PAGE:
T here is something special about watching a bobber start moving and then disappear below the surface.
In fact, I daresay if you can’t get excited about seeing that, you should consider taking up badminton or underwater basket weaving.
Your enthusiasm for angling is obviously gone.
When I was a kid, virtually every bobber at the tackle shop was the classic red and white with the blue stem. If you put a little weight below it, the red would barely show as it floated in the water with a hunk of nightcrawler below it.
I have been into the technical side of fishing for a number of years and enjoy the intricacies of figuring which lure is best to fish on the exact kind of line, rod and reel.
But I also like to sit in a lawn chair on the bank and watch a bobber move along in the current until something pulls it under.
When I was a child, it was all about catching the longnose gar at the gully down the street from my house. The bobber would start moving back and forth and usually swim down the canal before they decided to pull it under.
Later it was catching crappie over brushpiles. No fish (even my beloved flounder) excited me more than a sac-a-lit so it is always with great anticipation to have one of those spotted beauties suck one under.
We have used large popping corks to target blacktips in the Gulf of Mexico out of Sabine Pass. A few pops and then comes a swirl and often a jump.
I have never caught a marlin, but after seeing some of our Texas blacktips and spinners striking a cut mullet under a popping cork, I don’t feel slighted. Their fight is tremendous.
In Venice, Louisiana four years ago I caught the biggest redfish of my life (a 45-inch nearly 50 pound behemoth) while fishing a plastic under a popping cork in 18 inches of water.
That fight lasted just a little bit longer than the little gar back at the gully, but it pulled down the bobber just like then. It started moving slowly and then swam away before descending.
The events after the hookset were a whole ’nother affair.
My friend Mark Davis of Bigwater Adventures television, fishes all over the world and has had some of his biggest success on a popping cork.
I watched him out-fish me and a lodge full of guides for big trout near Port Mansfield seven years ago. He caught a 30-incher right in front of us on a rig that had those very-big-trout-spoiled guides scratching their heads.
How could such an elusive fish be caught on a such a simple setup?
The bottom line is bobbers work and although we have come a long way from the red, white and blue ones of the past, they still help us catch fish.
This month the TF&G staff heads to Orlando for the annual ICAST Show, a gigantic industry-centric trade show that focuses solely on fishing tackle. Virtually every product you can think of and stuff you would never dream of are shown to retailer buyers, investors and outdoor media. I love seeing all of the amazing gear anglers can get their hands on to improve their fishing.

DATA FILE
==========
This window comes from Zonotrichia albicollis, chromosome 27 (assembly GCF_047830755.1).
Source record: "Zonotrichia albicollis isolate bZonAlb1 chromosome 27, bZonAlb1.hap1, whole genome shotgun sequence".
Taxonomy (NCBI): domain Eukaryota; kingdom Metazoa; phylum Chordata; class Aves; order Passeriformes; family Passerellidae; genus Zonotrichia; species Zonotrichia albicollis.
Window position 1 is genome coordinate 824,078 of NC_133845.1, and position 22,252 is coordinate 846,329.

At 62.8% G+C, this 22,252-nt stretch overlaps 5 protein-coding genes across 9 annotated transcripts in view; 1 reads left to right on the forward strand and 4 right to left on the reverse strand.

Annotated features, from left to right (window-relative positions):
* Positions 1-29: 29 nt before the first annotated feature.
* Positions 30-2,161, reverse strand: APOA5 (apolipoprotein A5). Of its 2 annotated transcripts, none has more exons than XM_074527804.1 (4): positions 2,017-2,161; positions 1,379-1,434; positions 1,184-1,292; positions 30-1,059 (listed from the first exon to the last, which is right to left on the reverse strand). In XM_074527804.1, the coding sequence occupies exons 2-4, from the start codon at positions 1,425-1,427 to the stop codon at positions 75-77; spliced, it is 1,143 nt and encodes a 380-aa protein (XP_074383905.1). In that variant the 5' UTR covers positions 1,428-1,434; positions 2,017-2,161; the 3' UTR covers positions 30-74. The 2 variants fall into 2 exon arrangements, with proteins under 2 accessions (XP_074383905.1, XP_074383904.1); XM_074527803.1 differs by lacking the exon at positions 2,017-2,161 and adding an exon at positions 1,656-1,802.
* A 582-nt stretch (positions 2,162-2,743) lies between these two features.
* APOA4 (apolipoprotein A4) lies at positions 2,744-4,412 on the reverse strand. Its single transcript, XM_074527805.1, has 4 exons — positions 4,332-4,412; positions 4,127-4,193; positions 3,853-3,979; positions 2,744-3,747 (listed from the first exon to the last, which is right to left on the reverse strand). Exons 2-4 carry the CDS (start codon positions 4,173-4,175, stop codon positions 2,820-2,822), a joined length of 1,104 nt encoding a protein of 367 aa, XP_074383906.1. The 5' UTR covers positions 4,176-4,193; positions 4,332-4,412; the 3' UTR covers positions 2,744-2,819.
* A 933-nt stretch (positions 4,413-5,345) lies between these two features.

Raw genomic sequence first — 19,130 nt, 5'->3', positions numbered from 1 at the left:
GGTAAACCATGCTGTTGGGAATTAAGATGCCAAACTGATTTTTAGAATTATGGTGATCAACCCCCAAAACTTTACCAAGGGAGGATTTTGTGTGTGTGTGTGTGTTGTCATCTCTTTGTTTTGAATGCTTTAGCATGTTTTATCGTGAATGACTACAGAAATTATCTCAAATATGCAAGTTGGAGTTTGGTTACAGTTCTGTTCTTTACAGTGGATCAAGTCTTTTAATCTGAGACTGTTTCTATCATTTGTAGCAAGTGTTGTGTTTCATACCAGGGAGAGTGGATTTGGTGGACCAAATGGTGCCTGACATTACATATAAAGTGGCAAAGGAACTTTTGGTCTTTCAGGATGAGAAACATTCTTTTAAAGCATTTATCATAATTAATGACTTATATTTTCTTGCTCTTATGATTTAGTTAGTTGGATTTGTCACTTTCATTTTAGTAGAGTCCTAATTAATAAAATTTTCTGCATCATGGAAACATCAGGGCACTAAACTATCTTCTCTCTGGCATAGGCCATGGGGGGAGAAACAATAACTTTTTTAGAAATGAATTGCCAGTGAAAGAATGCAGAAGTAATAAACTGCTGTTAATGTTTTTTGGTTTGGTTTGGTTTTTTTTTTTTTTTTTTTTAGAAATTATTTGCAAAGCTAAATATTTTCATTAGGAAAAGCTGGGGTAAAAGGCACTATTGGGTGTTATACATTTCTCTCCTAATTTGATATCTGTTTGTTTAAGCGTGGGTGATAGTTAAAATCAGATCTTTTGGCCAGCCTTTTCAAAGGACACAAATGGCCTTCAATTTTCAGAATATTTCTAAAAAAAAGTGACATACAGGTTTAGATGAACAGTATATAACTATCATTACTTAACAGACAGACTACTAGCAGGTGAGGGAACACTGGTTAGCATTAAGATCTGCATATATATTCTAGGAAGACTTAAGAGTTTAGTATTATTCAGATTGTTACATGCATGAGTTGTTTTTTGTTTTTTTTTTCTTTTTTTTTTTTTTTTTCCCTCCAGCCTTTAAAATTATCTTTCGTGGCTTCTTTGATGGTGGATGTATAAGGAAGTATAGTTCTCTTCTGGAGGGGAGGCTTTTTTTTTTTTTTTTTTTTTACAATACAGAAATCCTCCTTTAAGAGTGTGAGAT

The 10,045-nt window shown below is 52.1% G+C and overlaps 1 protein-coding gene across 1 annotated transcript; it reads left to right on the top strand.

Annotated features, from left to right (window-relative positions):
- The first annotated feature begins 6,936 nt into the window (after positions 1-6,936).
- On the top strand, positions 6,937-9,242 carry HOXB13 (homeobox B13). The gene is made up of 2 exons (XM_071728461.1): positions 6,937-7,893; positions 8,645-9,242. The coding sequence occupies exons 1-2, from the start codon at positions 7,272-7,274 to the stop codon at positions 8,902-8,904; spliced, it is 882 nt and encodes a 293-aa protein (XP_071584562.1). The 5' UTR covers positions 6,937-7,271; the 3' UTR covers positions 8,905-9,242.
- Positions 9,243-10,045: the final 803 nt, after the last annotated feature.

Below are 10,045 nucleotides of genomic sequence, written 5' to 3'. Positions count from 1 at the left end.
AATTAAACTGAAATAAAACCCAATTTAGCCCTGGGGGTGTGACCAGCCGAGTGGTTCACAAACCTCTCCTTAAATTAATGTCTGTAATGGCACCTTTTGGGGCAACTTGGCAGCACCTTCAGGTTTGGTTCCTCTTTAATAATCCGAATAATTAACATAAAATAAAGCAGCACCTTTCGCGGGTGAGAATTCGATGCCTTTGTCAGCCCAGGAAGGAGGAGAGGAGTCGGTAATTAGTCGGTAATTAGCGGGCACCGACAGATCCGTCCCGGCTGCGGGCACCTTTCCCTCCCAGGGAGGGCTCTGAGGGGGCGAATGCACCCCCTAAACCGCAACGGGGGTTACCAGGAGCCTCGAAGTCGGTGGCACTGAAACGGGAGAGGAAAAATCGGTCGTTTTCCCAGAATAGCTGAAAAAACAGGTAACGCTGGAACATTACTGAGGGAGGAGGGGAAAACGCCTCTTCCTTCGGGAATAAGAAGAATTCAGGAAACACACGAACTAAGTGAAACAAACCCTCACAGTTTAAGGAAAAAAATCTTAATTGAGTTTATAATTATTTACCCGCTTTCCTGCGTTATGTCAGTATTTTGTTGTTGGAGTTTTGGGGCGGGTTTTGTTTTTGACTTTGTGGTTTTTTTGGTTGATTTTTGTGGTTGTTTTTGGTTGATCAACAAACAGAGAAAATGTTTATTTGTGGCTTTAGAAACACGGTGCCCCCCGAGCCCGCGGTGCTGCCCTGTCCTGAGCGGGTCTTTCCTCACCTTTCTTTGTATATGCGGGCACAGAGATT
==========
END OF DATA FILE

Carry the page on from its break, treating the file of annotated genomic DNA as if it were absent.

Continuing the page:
We will be blogging live from ICAST, so check out fishgame.com for various posts before, during and after the July 12-15 show.
Yet even with the opportunity to check out and—yes, field test tackle before it hits stores, which I consider a true privilege, I am continually drawn back to the bobber and fishing’s simplicity.
I am a land-bound angler without a boat these days, so I have embraced some of the simpler things about fishing. Look, no kid has ever got hooked on fishing by learning to throw a crankbait at age five or slow-sinking a soft plastic on the flats for trout.
It’s all about croaker and hardheads for kids on the coast and bream, catfish and little gar for the rest. We need to stop belittling that and celebrate it. If you see some kids out fishing in a local canal realize they are the exception during this technological era. Go buy them some bait or give them some of your old rods.
In this issue we have another story on highschool bass fishing, which we support 100 percent. In fact we were the first publication to write about it, but the kids I am talking about are just out to catch whatever pulls on their line. They are drawn to nature as all of us were at some point, and what bites does not matter—just so something bites.
As we herald the American flag and celebrate our nation’s independence, let’s get back to the red, white and blue basics of sitting on a bucket on the side of the road with a bobber of those colors simply glad to be fishing.
We might never go that direction again, but we certainly can smile on memories of simple fishing times. We should make sure the kids in our circle of influence can experience the same great times we had.
We owe it to them.
Email Chester Moore at [email protected]fishgame.com